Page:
The most compelling arguments in the article are saved for the very end (when I was already particularly disgusted with the reporter) in which they quote Kinkade's personal transcripted testimony. THAT is the most damaging evidence and I would say it is a pitty that he, in particularly, peed on Pooh. Definitely a bad move on his part.

I'm not excusing his actions or justifying them. What I'm saying is -- there are a lot of angry people who don't like him right now (for whatever reason). Angry people are not typically ones who speak rationally or with a whole lot of truth at times. Because of their anger I have a hard time picking up a spear along with them.

#3 - The article seems to be slanted to paint (har, har) him out to be greedy because he happened to make money on his art.

Again I would say - what if people all over the world started falling in love with SH's photography (or mine. They could fall in love with mine.I wouldn't complain!) and wanted to buy it. What if you found a perfect SH Photography nitch and began to fill it? Along the way, let's say you happened to make money at it. Is that a sin?

God gives us talents to USE, right? Not to hide under a bushel, deny we own and refuse to use. Sometimes He gives us talents which can provide a living. Now then there are those that will complain, "But he made MORE than a living out of it and I have nothing!" (One guy in the article pretty much said that.) To him I say, "SO?" Just because Kinkade has talent AND a business mind doesn't make him evil. Money is not evil. How you use it can be evil. But owning it is not.

People love to hop on others who have made money. Esp. when they don't have any themselves. But complaining and wallowing in lack of funds is sin in itself and not Kinkade's fault if I don't have as big of a bank account as he does.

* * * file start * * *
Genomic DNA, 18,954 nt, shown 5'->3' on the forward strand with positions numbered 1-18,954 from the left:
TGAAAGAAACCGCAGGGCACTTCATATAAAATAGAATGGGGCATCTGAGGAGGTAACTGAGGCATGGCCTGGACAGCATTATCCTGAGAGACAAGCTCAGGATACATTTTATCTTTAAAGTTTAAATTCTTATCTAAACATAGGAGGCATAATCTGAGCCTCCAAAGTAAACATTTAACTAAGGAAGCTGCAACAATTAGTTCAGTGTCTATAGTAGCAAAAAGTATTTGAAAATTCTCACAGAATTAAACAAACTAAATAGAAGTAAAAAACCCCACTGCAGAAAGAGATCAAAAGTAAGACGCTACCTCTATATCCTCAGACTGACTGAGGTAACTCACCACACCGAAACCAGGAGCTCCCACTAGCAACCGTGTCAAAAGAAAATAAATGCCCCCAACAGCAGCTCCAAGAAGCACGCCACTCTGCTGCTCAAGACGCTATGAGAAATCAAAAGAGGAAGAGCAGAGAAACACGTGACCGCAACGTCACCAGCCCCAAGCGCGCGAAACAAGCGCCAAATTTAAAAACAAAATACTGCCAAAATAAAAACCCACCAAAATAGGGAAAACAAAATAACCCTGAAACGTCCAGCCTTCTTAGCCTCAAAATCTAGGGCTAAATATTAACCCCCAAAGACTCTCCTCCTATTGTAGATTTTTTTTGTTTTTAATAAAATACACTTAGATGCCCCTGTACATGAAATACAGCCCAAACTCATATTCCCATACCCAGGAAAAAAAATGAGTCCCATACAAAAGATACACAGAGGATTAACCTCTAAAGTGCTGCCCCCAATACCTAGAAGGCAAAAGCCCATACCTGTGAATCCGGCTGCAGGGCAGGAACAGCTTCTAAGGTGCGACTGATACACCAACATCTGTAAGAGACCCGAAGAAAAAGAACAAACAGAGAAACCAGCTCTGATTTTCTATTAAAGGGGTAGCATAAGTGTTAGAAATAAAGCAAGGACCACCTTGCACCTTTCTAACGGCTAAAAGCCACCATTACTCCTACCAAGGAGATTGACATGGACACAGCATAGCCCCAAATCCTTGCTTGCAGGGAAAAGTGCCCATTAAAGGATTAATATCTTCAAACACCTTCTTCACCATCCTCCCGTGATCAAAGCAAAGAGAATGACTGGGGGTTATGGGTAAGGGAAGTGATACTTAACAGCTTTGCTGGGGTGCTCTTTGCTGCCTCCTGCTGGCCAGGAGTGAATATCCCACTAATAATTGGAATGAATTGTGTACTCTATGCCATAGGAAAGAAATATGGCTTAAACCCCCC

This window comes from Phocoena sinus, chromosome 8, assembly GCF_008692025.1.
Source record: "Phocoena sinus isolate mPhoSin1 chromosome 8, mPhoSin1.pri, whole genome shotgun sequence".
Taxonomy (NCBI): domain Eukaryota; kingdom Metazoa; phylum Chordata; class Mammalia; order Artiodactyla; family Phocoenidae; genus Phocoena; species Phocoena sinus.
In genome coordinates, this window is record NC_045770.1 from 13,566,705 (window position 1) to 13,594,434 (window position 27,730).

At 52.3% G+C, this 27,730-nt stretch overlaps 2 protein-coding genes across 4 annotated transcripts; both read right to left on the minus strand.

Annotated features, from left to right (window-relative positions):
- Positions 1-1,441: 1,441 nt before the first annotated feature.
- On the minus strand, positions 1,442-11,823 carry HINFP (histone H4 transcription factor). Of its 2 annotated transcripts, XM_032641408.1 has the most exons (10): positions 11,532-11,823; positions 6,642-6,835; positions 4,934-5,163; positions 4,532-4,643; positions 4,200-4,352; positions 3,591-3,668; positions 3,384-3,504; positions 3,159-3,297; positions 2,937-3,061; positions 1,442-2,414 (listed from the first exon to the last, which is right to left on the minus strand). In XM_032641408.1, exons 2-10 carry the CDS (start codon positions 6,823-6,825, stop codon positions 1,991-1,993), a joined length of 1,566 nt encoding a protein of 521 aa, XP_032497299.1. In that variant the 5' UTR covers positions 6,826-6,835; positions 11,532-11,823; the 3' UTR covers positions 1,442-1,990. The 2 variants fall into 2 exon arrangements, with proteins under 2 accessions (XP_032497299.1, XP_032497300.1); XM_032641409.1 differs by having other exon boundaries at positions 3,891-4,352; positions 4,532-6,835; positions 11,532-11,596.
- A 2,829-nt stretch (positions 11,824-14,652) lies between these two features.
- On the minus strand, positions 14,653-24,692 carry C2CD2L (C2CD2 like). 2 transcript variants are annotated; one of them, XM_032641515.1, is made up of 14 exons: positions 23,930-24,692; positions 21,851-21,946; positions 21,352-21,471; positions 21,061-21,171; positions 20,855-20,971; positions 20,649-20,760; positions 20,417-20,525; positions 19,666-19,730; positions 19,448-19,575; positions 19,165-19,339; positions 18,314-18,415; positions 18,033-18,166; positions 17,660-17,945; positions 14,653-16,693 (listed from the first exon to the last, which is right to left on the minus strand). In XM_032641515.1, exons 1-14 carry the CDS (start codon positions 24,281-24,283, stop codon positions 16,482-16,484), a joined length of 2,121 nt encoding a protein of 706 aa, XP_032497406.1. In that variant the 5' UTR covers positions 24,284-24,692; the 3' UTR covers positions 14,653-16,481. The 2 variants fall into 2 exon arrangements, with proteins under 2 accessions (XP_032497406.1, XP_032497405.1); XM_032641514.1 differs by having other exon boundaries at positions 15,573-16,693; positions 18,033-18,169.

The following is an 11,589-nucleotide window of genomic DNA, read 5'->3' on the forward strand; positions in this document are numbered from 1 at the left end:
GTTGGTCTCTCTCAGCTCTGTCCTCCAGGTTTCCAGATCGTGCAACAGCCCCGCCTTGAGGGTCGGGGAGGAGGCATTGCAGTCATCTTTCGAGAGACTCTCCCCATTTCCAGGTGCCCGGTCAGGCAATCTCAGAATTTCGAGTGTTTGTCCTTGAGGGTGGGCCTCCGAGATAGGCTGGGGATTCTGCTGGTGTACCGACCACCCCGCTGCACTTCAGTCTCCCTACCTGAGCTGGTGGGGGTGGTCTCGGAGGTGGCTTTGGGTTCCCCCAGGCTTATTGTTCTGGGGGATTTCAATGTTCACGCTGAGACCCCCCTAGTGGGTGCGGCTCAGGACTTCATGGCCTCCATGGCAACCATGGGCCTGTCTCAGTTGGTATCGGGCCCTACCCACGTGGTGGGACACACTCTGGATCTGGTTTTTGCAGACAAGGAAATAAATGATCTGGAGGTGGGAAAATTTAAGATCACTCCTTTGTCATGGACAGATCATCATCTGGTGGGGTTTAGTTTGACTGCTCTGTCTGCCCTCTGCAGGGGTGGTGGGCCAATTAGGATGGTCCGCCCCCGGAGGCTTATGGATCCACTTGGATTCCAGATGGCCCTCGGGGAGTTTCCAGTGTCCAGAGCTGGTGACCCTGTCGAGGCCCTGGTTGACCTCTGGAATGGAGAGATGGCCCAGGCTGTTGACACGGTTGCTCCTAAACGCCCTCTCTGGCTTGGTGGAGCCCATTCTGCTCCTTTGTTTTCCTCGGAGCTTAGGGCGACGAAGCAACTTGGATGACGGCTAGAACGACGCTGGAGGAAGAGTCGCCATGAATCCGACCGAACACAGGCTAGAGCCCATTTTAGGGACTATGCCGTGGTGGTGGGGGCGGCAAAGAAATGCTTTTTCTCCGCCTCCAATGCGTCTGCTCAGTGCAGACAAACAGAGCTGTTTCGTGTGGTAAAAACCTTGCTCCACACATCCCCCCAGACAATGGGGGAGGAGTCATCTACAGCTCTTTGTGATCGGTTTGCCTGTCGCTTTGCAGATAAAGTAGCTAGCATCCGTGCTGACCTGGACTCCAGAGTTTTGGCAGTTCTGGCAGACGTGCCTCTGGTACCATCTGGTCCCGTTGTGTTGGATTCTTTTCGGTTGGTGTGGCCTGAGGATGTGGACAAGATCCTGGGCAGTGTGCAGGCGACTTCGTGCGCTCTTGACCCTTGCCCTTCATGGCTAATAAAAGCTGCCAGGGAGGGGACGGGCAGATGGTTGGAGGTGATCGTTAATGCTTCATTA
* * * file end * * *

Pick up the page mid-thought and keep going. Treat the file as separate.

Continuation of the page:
This society in which we live loves to play the victim. Christians have found a successful painter who sided with them that they can peg and attack....making us just like the rest of society who cry and complain (can anyone say Katrina?).

All that to say - I'm not feeling such a hasty need to attack. He made money. So what. At the very least, that shouldn't be the main argument against him.

3/08/2006 12:01 PM  
Blogger John Jackson said...

I dunno, I always kinda liked his paintings. He's no Picasso, but he's at least okay.

3/13/2006 2:21 PM  
Blogger Chestertonian Rambler said...

I think it's time for a quote from P.G. Wodehouse:

"I believe there are two ways of writing novels. One is mine, making a sort of musical comedy without music and ignoring real life althogether; the other is going right deep down into life and not caring a damn."

I don't think anyone, after thinking reasonably, will object to all forms of light-hearted entertainment of the "musical comedy" genre. And while I'm on the fence regarding Kinkade, he certainly seems to fall under the "musical comedy" blanket.

At the same time, I think it's hard to stay humble when you're a major icon who creates light-hearted art. Dealing with heavy issues, I think, can be a great incentive for taking ourselves (as artists) lightly.

3/17/2006 12:53 PM